Some of the most rewarding, stable careers in the medical field are found in the nursing profession. From labor & delivery nurses to public health nurses to trauma nurses who work in emergency rooms across the country, any doctor or health care professional would testify that these specially-trained individuals make up a fundamental part of the health care system. Nurses provide a link between doctors and patients to provide essential patient care.
How much do nurses make?
Nursing salaries are among the most stable in the job field, as well. According to the Bureau of Labor Statistics, the average salary for nurses across all states was just under $65,000 per year in 2010. With a growing medical field and a promising job outlook for nurses in the next decade, nurses can look forward to a secure, promising career future.
Nursing Salaries by Region
Although the national salary average was $65,000 in 2010, that average reflects some significantly higher and some much lower salaries paid to nurses depending on their geographic location. Nurses in small-town Texas, for example, sometimes only earn about half as much as a similarly-qualified nurse in San Diego, California.
The following chart with information from the Bureau of Labor Statistics contains nursing salary statistics on the five states with the highest average annual salary for nurses:
|State||Total Employment||Employment per thousand jobs||Hourly mean wage||Annual mean wage|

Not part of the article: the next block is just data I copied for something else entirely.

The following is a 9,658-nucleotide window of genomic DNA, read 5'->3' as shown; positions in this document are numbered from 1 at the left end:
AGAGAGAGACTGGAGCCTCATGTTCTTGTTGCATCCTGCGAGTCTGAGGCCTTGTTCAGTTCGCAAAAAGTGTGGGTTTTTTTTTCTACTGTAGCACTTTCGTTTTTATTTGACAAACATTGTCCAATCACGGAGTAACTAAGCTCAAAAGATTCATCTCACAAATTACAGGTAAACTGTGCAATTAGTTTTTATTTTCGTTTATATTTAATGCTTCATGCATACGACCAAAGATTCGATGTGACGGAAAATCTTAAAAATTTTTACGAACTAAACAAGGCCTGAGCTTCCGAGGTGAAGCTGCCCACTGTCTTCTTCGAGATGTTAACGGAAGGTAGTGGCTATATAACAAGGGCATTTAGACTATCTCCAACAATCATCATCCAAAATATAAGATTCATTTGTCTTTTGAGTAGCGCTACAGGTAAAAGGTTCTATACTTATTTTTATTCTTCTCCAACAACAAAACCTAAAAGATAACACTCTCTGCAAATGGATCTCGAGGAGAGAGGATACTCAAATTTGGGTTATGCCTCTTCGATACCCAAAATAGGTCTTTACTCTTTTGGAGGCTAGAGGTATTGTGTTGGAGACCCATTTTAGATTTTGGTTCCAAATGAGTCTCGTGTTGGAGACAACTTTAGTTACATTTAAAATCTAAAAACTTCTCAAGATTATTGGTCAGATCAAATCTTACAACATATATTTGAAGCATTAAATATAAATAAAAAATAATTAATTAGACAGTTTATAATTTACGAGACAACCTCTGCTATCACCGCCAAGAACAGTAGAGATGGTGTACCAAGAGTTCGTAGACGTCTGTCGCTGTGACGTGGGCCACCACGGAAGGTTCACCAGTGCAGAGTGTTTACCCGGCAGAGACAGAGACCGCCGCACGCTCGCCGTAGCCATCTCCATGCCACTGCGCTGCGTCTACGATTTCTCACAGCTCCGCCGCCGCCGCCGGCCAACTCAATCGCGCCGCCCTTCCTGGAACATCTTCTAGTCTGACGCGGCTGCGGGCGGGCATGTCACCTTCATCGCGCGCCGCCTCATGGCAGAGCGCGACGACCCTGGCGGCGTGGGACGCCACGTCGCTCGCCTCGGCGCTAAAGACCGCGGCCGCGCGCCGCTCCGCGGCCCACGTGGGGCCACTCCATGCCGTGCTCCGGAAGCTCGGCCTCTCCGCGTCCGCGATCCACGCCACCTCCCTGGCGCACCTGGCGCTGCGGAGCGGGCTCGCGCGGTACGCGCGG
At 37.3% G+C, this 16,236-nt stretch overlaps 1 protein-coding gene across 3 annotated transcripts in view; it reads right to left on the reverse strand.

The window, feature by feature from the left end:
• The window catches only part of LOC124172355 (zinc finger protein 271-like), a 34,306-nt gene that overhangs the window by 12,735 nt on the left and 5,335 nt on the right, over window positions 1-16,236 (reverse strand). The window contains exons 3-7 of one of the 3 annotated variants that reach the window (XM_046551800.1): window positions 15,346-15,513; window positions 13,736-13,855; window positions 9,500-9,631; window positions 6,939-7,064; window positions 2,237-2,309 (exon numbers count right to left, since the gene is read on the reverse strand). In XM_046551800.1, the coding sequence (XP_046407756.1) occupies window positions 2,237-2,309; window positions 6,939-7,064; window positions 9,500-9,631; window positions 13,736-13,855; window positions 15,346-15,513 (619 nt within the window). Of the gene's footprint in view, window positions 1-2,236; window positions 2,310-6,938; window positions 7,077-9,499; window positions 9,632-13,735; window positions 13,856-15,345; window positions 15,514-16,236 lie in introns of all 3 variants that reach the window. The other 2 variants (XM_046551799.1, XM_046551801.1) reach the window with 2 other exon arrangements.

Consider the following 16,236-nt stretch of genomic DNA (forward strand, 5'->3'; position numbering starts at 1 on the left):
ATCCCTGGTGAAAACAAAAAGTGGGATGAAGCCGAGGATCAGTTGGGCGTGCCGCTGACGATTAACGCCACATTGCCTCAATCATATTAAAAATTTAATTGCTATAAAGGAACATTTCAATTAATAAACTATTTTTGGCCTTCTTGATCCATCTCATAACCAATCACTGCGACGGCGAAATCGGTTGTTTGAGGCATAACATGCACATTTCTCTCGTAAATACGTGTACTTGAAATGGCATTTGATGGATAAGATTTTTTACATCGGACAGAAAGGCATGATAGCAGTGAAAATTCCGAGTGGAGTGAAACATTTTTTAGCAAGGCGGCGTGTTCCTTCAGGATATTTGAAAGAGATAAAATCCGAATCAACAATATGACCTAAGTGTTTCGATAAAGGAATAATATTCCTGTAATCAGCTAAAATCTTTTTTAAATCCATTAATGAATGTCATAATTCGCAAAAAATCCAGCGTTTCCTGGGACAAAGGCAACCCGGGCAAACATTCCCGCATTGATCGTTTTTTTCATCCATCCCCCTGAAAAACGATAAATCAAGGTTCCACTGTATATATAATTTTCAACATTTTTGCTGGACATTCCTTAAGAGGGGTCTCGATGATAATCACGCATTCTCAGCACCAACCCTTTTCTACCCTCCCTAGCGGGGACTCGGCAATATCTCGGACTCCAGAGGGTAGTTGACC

Information on this chart is found on the Nursing Outlook page at the Bureau of Labor Statistics’ website.
Interestingly, these are also the five states that employ the most nurses; most of them centered in areas with large research centers such as New York City, Houston, the Boston-Cambridge metropolitan area, and the Los Angeles-Long Beach-Glendale, CA area.
Region-by-region statistics show that the most highly-paid nurses live in typically uniform broad geographical areas, as well. In general, nurses working on the west coast–from Seattle, Washington down to Southern California–are typically paid significantly more than nurses in the sparsely-populated Midwestern states like Kansas, Missouri, the Dakotas and Iowa.
A high concentration of more highly-paid nurses can also be found in New England; there are more positions and positions with higher salaries along the coast between southern Maine and Maryland/Delaware. Wherever there are large concentrations of people, there are typically more high-paying jobs for qualified nurses.
Nurses are also in high-demand in these more sparsely-populated areas, as well. Because overall salaries are lower in areas farther from metropolitan areas, these populations often cannot afford to pay medical professionals as much as those who live in regions with higher paychecks (and higher costs-of-living).
Nurses are just as essential in farming communities, in Iowa, as they are in Cambridge, MA, but they are often more overlooked, with fewer perks to attract well-qualified candidates to those areas. However, these areas are well-worth considering; competition for jobs, while keen in high-population-density areas isn’t as cutthroat in smaller towns.
While small-town salaries tend to be significant lower than those of metropolitan areas, so is the cost of living. A nurse, who takes a lower-paying job, in a small town, might end up with more spending money than an RN taking home $85,000 a year, in upstate New York.
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